Quantum spin liquid (QSL)
The quantum spin liquid is a state of matter that can be achieved in a system of interacting quantum spins. The word “liquid” refers to a disordered state in comparison to a ferromagnetic spin state (as much in the way liquid water is in a disordered state compared to crystalline ice). However, unlike other disordered states, a quantum spin liquid state preserves its disorder to very low temperatures.
Quantum spin liquids may be considered “quantum disordered” ground states of spin systems, in which zero point fluctuations are so strong that they prevent conventional magnetic long-range order. More interestingly, quantum spin liquids are prototypical examples of ground states with massive many-body entanglement, of a degree sufficient to render these states distinct phases of matter. Their highly entangled nature imbues quantum spin liquids with unique physical aspects, such as non-local excitations, topological properties, and more.
Quantum spin liquids are frequently found in a class of materials known as frustrated magnets. In a conventional magnet, the interactions between spins result in stable formations, known as their long-range order, in which the magnetic directions of each individual electron is aligned.
In a frustrated magnet, the arrangement of electron spins prevents them from forming an ordered alignment, and so they collapse into a fluctuating, liquid-like state. In a true quantum spin liquid, the electron spins never align and continue to fluctuate even at the very lowest temperatures of absolute zero, at which the spins in other magnetic states of matter would have already frozen.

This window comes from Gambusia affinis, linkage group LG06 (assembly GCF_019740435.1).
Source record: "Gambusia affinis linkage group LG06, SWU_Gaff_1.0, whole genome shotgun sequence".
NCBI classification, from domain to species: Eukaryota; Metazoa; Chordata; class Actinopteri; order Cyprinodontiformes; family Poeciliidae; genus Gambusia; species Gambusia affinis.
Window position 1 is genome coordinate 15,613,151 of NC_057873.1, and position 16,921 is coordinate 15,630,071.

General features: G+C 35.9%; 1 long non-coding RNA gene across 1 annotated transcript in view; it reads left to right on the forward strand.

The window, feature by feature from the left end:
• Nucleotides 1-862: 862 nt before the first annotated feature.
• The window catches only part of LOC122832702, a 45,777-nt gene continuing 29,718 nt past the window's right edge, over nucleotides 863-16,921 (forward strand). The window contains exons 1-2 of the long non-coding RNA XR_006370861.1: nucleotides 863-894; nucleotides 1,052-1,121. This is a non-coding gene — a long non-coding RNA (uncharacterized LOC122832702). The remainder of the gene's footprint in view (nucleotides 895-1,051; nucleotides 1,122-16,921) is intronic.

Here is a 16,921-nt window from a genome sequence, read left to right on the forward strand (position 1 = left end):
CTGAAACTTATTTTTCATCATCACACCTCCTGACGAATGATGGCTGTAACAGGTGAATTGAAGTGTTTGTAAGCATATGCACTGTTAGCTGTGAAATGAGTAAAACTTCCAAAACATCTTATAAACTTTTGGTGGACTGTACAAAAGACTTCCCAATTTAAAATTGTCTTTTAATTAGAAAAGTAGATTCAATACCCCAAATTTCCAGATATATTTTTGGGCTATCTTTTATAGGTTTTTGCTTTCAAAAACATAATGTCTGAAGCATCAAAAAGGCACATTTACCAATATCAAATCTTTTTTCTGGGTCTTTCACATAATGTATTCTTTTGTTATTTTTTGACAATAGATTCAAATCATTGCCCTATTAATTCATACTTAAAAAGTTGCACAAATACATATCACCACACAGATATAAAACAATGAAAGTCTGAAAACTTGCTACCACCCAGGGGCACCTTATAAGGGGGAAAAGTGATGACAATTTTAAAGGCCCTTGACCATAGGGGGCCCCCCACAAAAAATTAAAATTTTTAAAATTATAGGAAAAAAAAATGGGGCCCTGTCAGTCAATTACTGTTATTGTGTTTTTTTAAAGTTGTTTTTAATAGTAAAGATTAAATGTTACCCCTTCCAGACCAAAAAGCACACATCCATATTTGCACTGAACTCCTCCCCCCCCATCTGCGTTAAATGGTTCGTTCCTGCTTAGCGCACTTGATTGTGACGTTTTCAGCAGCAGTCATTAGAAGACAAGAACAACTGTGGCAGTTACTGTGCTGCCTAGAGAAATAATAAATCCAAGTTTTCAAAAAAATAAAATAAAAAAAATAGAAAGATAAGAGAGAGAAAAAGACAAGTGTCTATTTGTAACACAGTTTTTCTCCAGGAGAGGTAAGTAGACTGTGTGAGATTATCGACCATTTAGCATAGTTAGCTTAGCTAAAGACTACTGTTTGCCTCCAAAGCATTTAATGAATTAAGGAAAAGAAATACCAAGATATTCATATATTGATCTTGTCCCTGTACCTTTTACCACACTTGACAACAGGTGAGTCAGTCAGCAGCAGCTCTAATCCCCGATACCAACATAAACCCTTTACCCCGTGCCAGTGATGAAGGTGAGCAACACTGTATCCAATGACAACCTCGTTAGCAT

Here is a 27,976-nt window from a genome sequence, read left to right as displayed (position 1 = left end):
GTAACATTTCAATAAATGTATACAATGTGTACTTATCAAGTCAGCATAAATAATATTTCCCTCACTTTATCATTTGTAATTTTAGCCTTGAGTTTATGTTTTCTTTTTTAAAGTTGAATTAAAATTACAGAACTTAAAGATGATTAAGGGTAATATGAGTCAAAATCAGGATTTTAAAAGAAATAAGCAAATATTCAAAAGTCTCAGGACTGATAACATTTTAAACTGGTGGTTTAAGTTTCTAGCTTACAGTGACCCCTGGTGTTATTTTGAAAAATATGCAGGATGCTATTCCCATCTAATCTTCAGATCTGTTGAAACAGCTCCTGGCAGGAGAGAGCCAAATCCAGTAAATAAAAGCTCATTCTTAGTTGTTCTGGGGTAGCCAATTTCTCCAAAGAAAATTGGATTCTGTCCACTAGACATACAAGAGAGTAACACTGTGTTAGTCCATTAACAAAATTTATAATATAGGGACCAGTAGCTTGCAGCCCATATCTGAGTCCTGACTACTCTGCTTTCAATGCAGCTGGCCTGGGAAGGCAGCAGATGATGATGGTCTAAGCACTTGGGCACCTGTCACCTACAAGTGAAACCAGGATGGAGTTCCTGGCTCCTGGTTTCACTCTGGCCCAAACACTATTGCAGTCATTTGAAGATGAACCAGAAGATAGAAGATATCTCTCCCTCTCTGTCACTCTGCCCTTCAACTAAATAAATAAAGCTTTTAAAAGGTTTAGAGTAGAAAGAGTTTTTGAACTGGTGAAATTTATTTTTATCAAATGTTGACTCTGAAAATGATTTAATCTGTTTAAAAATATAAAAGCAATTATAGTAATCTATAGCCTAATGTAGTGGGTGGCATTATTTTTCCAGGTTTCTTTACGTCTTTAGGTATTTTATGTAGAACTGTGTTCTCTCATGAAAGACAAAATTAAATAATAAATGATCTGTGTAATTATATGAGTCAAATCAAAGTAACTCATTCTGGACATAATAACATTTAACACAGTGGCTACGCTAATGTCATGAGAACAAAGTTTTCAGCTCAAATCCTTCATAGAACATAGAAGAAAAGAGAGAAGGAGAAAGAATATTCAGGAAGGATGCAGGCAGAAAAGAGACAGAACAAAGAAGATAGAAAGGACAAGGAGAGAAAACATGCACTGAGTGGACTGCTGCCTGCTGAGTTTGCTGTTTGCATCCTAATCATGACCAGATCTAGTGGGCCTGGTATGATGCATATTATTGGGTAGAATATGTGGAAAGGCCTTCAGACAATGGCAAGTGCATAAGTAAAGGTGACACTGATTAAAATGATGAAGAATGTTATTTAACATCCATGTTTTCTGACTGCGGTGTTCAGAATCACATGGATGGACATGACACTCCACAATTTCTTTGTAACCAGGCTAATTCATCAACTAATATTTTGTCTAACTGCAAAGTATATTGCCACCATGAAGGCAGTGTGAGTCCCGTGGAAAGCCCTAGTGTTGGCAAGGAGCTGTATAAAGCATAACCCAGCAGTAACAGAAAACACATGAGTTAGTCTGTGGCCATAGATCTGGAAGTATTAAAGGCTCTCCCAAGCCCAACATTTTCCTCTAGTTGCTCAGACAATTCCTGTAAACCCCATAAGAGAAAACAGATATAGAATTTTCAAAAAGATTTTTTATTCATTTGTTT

Based on our everyday experience, we expect matter at low temperatures to freeze solid with the atoms fixed in a regular arrangement. The magnetic moments arising from the spins of the electrons on the atoms in magnetic materials, also come to rest and become rigidly oriented as temperature falls. However, there are some rare exceptions, the orientations of the electronic spins do not remain fixed even at temperatures near absolute zero.
According to conventional understanding, if the interactions are isotropic (where all spin directions are possible), this phenomenon can occur if the spins are arranged in triangular geometries and the interactions between them are antiferromagnetic favoring antiparallel alignment of the spins. For three atoms forming the corners of a triangle, the electronic spin of one atom cannot simultaneously be oriented antiparallel to those on both the other two atoms.
In real materials that contain triangular units coupled by antiferromagnetic interactions, this “frustration” can prevent the spins from coming to rest in a particular orientation even at absolute zero temperature. Instead, they move collectively like atoms in a liquid. By contrast, ferromagnetic interactions do not give rise to frustration in isotropic magnets because mutually parallel alignment of the spins can always occur. For these reasons, only a few isotropic materials have been proposed as spin liquid candidates.
Read more about this research here: http://iopscience.iop.org/article/10.1088/0034-4885/80/1/016502/ampdf